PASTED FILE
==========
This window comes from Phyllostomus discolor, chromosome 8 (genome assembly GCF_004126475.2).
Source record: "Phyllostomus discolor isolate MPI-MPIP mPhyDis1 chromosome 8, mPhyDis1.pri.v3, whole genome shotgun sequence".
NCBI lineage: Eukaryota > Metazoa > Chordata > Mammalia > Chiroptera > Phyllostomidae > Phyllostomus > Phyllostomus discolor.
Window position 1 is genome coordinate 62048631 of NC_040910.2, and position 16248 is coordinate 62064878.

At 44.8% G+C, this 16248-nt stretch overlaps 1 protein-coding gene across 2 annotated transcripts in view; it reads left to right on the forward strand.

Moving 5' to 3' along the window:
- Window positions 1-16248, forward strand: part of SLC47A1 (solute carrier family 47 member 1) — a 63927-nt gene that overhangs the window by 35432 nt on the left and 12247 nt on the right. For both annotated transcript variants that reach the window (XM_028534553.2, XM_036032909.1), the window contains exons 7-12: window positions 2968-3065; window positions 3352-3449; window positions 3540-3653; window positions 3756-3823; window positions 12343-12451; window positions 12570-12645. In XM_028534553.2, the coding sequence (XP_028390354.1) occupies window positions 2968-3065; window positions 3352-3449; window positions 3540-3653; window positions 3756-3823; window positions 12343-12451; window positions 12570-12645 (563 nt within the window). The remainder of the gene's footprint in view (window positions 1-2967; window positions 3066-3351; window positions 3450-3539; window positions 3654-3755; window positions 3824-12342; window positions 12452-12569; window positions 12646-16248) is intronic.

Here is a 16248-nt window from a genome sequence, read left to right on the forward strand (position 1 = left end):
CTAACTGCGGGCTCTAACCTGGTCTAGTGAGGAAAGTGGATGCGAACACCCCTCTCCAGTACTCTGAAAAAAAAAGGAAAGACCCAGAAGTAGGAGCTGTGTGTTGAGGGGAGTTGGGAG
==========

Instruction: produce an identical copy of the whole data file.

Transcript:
This window comes from Phyllostomus discolor, chromosome 8 (genome assembly GCF_004126475.2).
Source record: "Phyllostomus discolor isolate MPI-MPIP mPhyDis1 chromosome 8, mPhyDis1.pri.v3, whole genome shotgun sequence".
NCBI lineage: Eukaryota > Metazoa > Chordata > Mammalia > Chiroptera > Phyllostomidae > Phyllostomus > Phyllostomus discolor.
Window position 1 is genome coordinate 62048631 of NC_040910.2, and position 16248 is coordinate 62064878.

At 44.8% G+C, this 16248-nt stretch overlaps 1 protein-coding gene across 2 annotated transcripts in view; it reads left to right on the forward strand.

Moving 5' to 3' along the window:
- Window positions 1-16248, forward strand: part of SLC47A1 (solute carrier family 47 member 1) — a 63927-nt gene that overhangs the window by 35432 nt on the left and 12247 nt on the right. For both annotated transcript variants that reach the window (XM_028534553.2, XM_036032909.1), the window contains exons 7-12: window positions 2968-3065; window positions 3352-3449; window positions 3540-3653; window positions 3756-3823; window positions 12343-12451; window positions 12570-12645. In XM_028534553.2, the coding sequence (XP_028390354.1) occupies window positions 2968-3065; window positions 3352-3449; window positions 3540-3653; window positions 3756-3823; window positions 12343-12451; window positions 12570-12645 (563 nt within the window). The remainder of the gene's footprint in view (window positions 1-2967; window positions 3066-3351; window positions 3450-3539; window positions 3654-3755; window positions 3824-12342; window positions 12452-12569; window positions 12646-16248) is intronic.

Here is a 16248-nt window from a genome sequence, read left to right on the forward strand (position 1 = left end):
CTAACTGCGGGCTCTAACCTGGTCTAGTGAGGAAAGTGGATGCGAACACCCCTCTCCAGTACTCTGAAAAAAAAAGGAAAGACCCAGAAGTAGGAGCTGTGTGTTGAGGGGAGTTGGGAG